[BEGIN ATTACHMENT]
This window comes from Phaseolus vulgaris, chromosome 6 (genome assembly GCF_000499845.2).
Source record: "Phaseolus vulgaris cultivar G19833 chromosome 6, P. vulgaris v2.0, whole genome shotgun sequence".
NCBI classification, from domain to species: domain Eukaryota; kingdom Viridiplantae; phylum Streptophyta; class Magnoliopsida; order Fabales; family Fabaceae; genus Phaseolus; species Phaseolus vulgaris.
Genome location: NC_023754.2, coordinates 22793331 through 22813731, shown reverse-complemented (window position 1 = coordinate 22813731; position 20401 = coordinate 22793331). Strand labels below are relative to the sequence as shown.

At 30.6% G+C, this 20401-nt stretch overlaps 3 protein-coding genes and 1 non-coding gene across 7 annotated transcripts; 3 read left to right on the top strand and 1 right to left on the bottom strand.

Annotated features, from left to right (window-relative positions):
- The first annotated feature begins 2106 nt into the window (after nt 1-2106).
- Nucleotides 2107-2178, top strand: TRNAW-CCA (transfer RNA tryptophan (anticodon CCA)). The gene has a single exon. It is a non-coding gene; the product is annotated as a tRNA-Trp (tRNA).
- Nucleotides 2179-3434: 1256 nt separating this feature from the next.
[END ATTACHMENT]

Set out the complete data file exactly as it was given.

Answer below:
This window comes from Phaseolus vulgaris, chromosome 6 (genome assembly GCF_000499845.2).
Source record: "Phaseolus vulgaris cultivar G19833 chromosome 6, P. vulgaris v2.0, whole genome shotgun sequence".
NCBI classification, from domain to species: domain Eukaryota; kingdom Viridiplantae; phylum Streptophyta; class Magnoliopsida; order Fabales; family Fabaceae; genus Phaseolus; species Phaseolus vulgaris.
Genome location: NC_023754.2, coordinates 22793331 through 22813731, shown reverse-complemented (window position 1 = coordinate 22813731; position 20401 = coordinate 22793331). Strand labels below are relative to the sequence as shown.

At 30.6% G+C, this 20401-nt stretch overlaps 3 protein-coding genes and 1 non-coding gene across 7 annotated transcripts; 3 read left to right on the top strand and 1 right to left on the bottom strand.

Annotated features, from left to right (window-relative positions):
- The first annotated feature begins 2106 nt into the window (after nt 1-2106).
- Nucleotides 2107-2178, top strand: TRNAW-CCA (transfer RNA tryptophan (anticodon CCA)). The gene has a single exon. It is a non-coding gene; the product is annotated as a tRNA-Trp (tRNA).
- Nucleotides 2179-3434: 1256 nt separating this feature from the next.